The Committee on Legal Affairs unanimously adopted the
report by Aloyzas SAKALAS (PES, LT) on the on the request
for defence of the immunity and privileges of Renato
BRUNETTA (EPP-ED, IT).
Facts: at the sitting of
31 January 2007, the President of Parliament announced that he had
received a request for the defence of the parliamentary immunity of
Renato Brunetta by letter of 18 January 2007, which was forwarded
to the Committee on Legal Affairs. The request relates to the civil
proceedings brought by Hera S.p.A. against Mr Brunetta, along with
other defendants, and currently pending before the District Court
of Milan. Hera S.p.A. is an Italian holding company operating in
the field of public utilities in the Emilia-Romagna region. It is a
public-private company whose 59% of shares is controlled by a group
of local municipalities and the remaining 41% belongs to a group of
(public) bank foundations and cooperative firms. In 2006, Hera
S.p.A summoned Renato Brunetta and other defendants to appear
before the Cles section of the Trento District Court, so that the
latter might declare them jointly liable for the material published
in a book forming part of the "I documenti di Panorama" series,
entitled 'Red Capitalism - Investigating The Cooperatives, From
Shares To Speculation'.
That book, together with FREE (Foundation for Research
on European Economy), was allegedly defamatory of Hera, which asked
the court to order to the defendants, jointly, to compensate for
all the material and moral damage caused.
In its writ of summons, Hera gave the following
extracts of the abovementioned book, taken
from the introduction written by Mr Brunetta, as
examples of defamatory statements: 'On the basis of these findings,
we shall address the reasons which have led to important sectors of
the cooperative movement with links to the Left Democrats becoming
implemental in the emergence of 'red capitalism', the degeneration
of the cooperative economy into a partisan movement. In a word, a
monster'; 'Red capitalism' is part of FREE's efforts to denounce
the "red" cooperatives' "hidden member" technique and restore the
original rules and raison d'être of the cooperative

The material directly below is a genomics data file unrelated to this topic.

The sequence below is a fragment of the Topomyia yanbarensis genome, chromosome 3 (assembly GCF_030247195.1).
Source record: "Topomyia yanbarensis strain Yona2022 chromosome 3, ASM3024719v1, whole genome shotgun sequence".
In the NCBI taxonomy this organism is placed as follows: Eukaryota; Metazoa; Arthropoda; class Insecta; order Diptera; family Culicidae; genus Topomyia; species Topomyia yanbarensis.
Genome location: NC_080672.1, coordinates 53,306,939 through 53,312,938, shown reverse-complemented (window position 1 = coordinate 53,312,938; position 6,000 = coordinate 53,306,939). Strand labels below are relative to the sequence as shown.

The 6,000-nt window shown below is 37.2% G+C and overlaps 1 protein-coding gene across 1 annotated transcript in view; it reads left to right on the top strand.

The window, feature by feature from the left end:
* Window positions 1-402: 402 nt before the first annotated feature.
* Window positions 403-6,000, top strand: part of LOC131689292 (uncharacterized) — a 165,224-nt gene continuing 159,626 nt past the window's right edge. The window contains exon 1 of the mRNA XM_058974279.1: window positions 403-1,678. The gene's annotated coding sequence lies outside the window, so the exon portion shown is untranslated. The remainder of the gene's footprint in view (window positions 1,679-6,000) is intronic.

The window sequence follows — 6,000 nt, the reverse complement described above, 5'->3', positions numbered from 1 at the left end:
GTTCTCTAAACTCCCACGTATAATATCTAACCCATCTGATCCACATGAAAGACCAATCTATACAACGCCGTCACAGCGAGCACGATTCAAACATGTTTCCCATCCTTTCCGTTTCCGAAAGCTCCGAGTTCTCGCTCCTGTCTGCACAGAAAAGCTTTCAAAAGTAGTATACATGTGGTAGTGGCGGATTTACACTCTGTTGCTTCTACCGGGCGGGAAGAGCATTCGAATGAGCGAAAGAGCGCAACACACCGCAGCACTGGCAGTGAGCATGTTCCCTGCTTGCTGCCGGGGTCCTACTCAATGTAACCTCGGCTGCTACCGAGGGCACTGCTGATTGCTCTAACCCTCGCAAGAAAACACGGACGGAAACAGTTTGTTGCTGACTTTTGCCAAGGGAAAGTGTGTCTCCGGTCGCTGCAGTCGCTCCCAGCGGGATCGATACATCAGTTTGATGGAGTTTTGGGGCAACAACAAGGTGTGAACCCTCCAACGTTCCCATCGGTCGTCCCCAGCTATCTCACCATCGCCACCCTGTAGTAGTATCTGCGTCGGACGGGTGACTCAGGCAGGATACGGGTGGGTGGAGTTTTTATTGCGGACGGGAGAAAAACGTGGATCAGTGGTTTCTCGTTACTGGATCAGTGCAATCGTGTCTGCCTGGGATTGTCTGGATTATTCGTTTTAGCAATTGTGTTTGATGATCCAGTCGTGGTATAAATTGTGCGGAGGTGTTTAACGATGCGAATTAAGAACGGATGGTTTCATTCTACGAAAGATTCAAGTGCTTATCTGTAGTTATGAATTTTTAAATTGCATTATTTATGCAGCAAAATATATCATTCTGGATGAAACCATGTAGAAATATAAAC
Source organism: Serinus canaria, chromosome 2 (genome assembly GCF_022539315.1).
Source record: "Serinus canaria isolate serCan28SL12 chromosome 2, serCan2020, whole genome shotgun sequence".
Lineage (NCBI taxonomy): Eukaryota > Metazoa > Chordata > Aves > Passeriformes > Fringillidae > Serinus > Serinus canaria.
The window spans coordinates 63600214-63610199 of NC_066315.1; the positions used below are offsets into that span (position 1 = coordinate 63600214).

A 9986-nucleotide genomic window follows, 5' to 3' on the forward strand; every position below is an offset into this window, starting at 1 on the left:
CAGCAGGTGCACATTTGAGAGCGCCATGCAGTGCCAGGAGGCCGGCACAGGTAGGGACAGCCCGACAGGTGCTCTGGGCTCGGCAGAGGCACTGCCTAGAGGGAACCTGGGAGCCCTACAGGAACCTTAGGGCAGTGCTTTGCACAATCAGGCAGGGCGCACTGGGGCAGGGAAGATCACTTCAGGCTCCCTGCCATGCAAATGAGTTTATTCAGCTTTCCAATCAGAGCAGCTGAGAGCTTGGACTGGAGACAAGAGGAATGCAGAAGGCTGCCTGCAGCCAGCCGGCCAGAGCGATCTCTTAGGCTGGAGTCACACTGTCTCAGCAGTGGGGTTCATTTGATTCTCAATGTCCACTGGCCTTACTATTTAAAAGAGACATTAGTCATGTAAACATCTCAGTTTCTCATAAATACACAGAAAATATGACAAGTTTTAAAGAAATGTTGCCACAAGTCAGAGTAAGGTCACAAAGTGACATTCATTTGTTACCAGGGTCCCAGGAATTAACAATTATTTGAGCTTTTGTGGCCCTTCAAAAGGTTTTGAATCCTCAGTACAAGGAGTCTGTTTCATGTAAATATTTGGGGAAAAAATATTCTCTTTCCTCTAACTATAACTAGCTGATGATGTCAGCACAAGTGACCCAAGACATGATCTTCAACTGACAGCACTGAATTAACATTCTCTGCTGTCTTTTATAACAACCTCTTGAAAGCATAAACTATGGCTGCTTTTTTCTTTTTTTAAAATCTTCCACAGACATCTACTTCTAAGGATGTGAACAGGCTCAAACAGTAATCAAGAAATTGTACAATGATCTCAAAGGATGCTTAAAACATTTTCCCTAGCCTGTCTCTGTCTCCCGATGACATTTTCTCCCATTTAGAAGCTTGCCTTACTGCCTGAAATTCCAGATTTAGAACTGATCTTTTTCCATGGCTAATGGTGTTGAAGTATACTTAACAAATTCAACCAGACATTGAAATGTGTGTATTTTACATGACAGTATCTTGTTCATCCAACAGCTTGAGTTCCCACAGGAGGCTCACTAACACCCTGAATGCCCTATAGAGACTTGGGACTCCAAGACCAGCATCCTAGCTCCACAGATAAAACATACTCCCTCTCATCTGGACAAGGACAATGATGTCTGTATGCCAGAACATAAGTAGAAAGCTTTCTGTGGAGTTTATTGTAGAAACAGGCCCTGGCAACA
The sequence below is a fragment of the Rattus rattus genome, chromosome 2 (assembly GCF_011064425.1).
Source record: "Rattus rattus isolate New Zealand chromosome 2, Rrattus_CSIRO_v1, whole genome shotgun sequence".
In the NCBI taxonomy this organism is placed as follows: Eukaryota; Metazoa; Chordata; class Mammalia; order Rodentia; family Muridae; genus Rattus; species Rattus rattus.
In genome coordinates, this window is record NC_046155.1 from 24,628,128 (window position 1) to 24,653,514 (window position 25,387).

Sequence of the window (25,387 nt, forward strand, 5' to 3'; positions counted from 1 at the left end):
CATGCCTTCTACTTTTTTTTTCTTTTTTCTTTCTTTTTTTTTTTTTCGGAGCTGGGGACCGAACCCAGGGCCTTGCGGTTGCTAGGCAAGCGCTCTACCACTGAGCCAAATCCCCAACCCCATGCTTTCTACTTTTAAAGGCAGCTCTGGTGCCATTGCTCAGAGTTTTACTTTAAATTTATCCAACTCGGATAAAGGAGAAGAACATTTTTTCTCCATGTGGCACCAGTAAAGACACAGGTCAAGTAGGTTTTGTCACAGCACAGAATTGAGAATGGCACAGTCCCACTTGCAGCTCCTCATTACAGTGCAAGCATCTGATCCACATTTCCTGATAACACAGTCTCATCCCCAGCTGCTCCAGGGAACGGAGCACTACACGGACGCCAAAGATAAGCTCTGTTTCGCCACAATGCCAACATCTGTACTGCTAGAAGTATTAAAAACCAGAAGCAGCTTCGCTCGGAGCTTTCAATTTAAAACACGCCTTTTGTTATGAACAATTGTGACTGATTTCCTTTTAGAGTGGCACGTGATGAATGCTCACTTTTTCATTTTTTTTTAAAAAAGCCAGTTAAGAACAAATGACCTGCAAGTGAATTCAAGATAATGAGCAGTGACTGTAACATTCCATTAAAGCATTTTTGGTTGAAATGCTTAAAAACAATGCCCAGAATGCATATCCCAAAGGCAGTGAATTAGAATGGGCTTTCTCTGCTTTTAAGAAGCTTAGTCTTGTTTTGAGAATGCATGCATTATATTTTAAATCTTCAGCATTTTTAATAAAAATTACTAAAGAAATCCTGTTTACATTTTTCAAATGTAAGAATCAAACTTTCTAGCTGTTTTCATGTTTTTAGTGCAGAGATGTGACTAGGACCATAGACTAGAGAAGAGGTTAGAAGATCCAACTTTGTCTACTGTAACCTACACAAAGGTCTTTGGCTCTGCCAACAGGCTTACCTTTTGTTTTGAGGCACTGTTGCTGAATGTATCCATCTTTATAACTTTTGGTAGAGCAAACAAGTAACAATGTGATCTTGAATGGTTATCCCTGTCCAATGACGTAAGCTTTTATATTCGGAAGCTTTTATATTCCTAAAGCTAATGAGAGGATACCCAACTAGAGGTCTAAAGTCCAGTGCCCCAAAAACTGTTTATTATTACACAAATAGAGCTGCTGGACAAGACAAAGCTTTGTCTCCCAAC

movement'; 'FREE's "Red capitalism" shows that competition rules
have been altered and a political party has taken control of the
cooperatives as a "hidden member"'.
Defending Parliamentary immunity: Article 9 of the "Protocol on privileges and
immunities" provides that Members of the European Parliament have
absolute immunity from legal proceedings "in respect of
opinions expressed in the performance of their duties".
As a matter of fact, in his statements reported by the
writ of summons filed by Hera S.p.A., Mr Brunetta merely commented
on facts in the public domain which had a European political
dimension as they were directly linked to Unipol's bid to take over
the Banca Nazionale del Lavoro (BNL) and the European Commission
was carrying out the checks required under Community law with
regard to the legality of that takeover bid.
Furthermore, as a Member of the European Parliament
and full professor of Economics, Mr Brunetta only stressed the
market failure resulting from to the links existing between
public-private companies, cooperatives and political parties which
create a de facto monopoly and may therefore jeopardise the
functioning of the internal market as far as consumers'
and fair competition are concerned.
The case of Hera S.p.A. was just a paradigmatic
example of how this economic paradox exists and works.
In this context, defining such a situation as an
"economic monster" is not at all defamatory, as the word "monster"
comes from the Latin expression "monstrum" which only means
"extraordinary", "something against nature". The message that Mr
Brunetta intended to give to his readers was nothing more than the
description, from a merely economic point of view, of the existing
anomalies of the Italian market, which seem to prevent Italy from
fully attaining the objectives of the internal market.
In describing and criticising the deviations of the
cooperatives' system, he was carrying out his duty as a Member of
Parliament in expressing his opinion on a matter of public interest
to his constituents.
In short, Mr Brunetta was simply doing his job as a
Member of Parliament. To seek to gag Members of Parliament
from expressing their opinions on matters of legitimate public
interest and concern by bringing legal proceedings is unacceptable
in a democratic society and manifestly in breach of Article 9
of the Protocol, which is intended to protect Members' freedom of
expression in the performance of their duties in the interests of
Parliament as an Institution.
Conclusion: on the basis
of the above considerations, the Committee on Legal Affairs, having
examined the reasons for and against defending immunity,
recommends that the immunity of Mr Renato Brunetta be